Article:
The Physics of Photography
The general population has become so accustomed to their simple point and shoot cameras that they do not either notice the poor quality of images that they are producing or do not have the knowledge to produce better images. For those who desire to take better photographs, photography will be an exciting life long adventure. There are many aspects to consider when taking a photograph. A good photograph is well thought out before the photographer snaps the shutter. Whether taking one’s portrait or shooting a landscape in the back yard, things must be lined up just right to get the best possible image. Different techniques are used to produce the exact feeling the photographer wishes to portray in his/her image. Depth of field is one way in which one can manipulate a photograph to produce the exact image desired. Depth of field is how much of the image is in focus from the front of the photograph to the back of the photograph. Emphasis can be placed on a certain subject by obscuring the foreground or background. There are three main features that can affect depth of field. Lens aperture (f-stop), distance from the camera to the subject, and the focal length of the lens (Heart 100).
In order to understand depth of field one must first understand how light works. We can view objects because of light rays reflecting off their surfaces. These light rays are reflected in innumerable directions. In order to capture an image onto film one must be capable of controlling the light rays that enter the camera. This is done through the lens. The lens consists of a mixture of converging and diverging lenses that bend the light so it reaches the film as a real image. The light that passes through the upper portion of the lens is bent downward while the light that passes through the lower portion is bent upward. “This bending process brings much of the light from one point on the subject back together at one point on the film” (Bloomfield 558). The combination of lenses and special lens coatings create the desired index of refraction of the light that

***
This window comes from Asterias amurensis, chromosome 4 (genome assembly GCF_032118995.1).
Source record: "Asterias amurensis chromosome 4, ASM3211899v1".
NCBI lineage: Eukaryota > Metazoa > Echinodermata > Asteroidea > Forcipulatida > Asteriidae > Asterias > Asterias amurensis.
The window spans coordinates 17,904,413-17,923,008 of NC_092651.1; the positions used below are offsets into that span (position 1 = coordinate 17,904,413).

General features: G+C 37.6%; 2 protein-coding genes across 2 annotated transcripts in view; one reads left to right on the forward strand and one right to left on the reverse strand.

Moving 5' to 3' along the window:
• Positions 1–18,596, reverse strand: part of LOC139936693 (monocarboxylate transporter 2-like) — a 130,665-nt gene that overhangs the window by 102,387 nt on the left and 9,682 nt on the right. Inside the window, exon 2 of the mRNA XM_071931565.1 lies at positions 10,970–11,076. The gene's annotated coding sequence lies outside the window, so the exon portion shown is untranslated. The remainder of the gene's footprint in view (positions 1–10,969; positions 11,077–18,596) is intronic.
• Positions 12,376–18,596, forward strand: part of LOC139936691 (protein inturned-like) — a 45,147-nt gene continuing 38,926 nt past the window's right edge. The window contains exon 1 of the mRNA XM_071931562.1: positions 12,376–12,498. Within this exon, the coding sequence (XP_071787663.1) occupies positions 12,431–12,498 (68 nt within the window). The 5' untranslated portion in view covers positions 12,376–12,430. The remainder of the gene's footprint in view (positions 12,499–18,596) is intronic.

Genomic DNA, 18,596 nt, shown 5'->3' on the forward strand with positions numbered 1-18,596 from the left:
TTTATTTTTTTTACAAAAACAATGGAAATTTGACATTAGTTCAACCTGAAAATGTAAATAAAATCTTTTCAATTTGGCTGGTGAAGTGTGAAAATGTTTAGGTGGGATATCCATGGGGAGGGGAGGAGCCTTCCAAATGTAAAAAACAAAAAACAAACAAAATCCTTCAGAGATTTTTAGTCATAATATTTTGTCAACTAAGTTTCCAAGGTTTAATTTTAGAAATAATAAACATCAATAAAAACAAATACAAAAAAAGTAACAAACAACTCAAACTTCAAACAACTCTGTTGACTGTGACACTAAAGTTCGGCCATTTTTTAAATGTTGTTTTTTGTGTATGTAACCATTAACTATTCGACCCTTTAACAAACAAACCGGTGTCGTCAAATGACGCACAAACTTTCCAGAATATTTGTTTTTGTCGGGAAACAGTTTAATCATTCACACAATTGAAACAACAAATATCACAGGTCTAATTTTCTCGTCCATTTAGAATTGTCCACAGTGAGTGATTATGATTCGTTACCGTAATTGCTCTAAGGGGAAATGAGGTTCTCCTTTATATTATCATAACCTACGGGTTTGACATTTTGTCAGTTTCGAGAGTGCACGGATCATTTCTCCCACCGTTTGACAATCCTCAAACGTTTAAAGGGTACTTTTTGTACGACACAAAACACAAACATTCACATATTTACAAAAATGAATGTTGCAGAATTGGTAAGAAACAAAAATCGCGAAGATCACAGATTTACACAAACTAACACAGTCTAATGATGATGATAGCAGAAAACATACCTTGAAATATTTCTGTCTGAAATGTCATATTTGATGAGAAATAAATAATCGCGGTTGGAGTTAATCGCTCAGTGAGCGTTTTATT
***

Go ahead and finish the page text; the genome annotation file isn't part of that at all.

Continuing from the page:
Without the lens, the light from the object would travel in all directions and leave only a diffused image on the film because the light is just as likely to hit the top of the film as the bottom (Bloomfield 558).
Depth of field is a great way to control the mood of an image. The first way to control depth of field is through the camera’s f-stop or aperture setting. The aperture setting controls the diameter of the opening of the lens, determining how much light is let into the camera. A small number such as F-1.4 indicates a large aperture opening and a large amount of light is allowed into the camera. A large number such as F-22 indicates a small opening and a smaller amount of light is let into the camera. The smaller the aperture, the greater the depth of field, creating a photo that is sharp from front to back. Many landscape photographers use this technique to create...